This was likely, however, to occasion some inconvenience to us, as he was a useful hand, and I did not despair, even then, of finding some use for the tea-kettle. Burnett had recovered; the morning was clear, with a pleasant breeze


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from the north-east, and the irresistible attraction of a perfectly unknown region, still led us northward.

The undulations were scarcely perceptible, and the woods were disposed in narrow strips, enclosing plains, on which grew abundance of grass. They occupied the lowest parts, and umbrageous clumps of casuarinæ in such situations, often led me on unsuccessful searches for water, until I was almost convinced, that these trees only grew where none could possibly ever be.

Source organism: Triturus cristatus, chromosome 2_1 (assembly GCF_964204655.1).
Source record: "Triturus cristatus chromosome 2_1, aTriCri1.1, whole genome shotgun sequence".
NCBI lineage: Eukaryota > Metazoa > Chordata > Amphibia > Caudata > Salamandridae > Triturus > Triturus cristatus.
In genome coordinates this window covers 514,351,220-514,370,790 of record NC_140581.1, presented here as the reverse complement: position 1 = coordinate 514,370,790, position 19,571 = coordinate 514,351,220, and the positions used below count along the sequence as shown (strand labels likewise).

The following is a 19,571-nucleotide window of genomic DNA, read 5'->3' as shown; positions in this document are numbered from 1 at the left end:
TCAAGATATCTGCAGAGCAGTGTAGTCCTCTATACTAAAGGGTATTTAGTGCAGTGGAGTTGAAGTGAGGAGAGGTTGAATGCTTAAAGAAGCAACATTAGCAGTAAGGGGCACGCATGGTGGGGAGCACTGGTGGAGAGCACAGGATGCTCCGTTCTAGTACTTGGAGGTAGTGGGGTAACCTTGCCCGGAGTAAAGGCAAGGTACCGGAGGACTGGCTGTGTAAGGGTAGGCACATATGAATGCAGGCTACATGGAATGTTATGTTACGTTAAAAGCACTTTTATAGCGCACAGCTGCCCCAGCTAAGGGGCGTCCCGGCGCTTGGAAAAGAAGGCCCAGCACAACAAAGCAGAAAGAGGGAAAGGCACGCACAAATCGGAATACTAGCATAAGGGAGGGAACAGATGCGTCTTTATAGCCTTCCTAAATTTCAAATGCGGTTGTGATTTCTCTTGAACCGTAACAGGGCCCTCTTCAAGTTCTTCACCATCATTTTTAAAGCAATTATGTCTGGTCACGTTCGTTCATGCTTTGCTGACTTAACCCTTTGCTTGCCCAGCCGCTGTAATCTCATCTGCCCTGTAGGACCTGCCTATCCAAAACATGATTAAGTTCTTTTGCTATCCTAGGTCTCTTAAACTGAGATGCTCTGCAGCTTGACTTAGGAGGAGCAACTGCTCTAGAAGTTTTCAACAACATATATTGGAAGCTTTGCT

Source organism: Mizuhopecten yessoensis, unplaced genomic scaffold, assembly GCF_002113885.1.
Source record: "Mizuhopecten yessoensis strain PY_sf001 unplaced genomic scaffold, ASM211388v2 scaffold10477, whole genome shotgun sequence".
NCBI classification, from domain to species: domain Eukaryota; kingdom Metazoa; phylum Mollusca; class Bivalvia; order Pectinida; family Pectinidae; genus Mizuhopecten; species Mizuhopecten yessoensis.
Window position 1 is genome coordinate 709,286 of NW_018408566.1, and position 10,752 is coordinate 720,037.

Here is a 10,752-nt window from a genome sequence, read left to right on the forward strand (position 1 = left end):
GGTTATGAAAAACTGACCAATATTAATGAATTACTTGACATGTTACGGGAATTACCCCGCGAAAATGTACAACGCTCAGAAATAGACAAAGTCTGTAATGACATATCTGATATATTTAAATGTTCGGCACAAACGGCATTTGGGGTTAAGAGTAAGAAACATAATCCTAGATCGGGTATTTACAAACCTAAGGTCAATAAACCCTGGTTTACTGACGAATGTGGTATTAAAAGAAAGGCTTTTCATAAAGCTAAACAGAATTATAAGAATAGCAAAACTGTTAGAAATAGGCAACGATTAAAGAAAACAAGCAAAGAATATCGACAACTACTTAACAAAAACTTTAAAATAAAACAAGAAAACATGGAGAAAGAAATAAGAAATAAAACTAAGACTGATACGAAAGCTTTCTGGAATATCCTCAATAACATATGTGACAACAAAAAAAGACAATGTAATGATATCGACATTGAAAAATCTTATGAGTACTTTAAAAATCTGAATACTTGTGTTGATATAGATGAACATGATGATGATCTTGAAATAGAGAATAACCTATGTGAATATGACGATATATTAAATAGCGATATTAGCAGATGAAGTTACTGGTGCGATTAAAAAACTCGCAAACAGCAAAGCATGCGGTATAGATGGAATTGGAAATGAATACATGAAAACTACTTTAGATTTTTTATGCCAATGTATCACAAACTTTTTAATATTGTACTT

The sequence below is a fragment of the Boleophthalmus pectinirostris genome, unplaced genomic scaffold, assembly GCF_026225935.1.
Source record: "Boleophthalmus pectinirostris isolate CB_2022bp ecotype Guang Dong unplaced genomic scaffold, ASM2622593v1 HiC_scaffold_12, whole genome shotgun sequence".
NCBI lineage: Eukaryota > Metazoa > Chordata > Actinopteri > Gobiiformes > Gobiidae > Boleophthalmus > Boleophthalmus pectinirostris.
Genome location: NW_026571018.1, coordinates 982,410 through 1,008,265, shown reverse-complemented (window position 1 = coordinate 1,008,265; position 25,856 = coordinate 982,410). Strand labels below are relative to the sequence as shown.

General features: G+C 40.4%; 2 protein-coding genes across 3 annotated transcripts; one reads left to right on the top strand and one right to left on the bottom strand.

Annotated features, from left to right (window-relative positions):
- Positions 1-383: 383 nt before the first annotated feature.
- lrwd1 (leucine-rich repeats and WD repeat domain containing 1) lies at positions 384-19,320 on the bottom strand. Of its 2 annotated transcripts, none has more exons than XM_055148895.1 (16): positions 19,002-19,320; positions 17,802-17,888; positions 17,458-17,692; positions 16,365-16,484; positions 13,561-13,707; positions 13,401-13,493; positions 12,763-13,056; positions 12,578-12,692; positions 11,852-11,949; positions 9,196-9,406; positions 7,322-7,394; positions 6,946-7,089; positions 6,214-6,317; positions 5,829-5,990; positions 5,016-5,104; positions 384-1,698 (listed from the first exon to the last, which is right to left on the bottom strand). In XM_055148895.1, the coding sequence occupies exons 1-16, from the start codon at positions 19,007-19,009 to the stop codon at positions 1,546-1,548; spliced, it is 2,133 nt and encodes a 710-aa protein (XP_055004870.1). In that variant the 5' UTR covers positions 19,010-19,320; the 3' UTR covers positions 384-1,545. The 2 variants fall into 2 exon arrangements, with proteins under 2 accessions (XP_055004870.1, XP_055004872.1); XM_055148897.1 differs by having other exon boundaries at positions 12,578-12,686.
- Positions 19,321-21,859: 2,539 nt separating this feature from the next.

The prospect of finding any, at length, seemed almost hopeless, but I had determined to try the result of as long a journey as could be accomplished this day, with the intention of giving, in the event of failure, the little water remaining in our cask to the animals; and then to retrace our steps during the night, and the cool part of the following day, so as to regain, if possible, the depôt camp next evening.

Meanwhile, my party, faint with heat and thirst, toiled after me. In some parts of these parched plains, numerous prints of human feet appeared, but the soil which had evidently been very soft, when these impressions were made, was now baked as hard as brick, and although we felt that

“On desert sands 'twere joy to scan
The rudest steps of fellow man,”

these made us only more sensible of the altered state of the surface at that time. Water had evidently once lodged in every hollow, and the prints of the kangaroo, when pursued by the natives, and impeded by the mud, were visible in various places.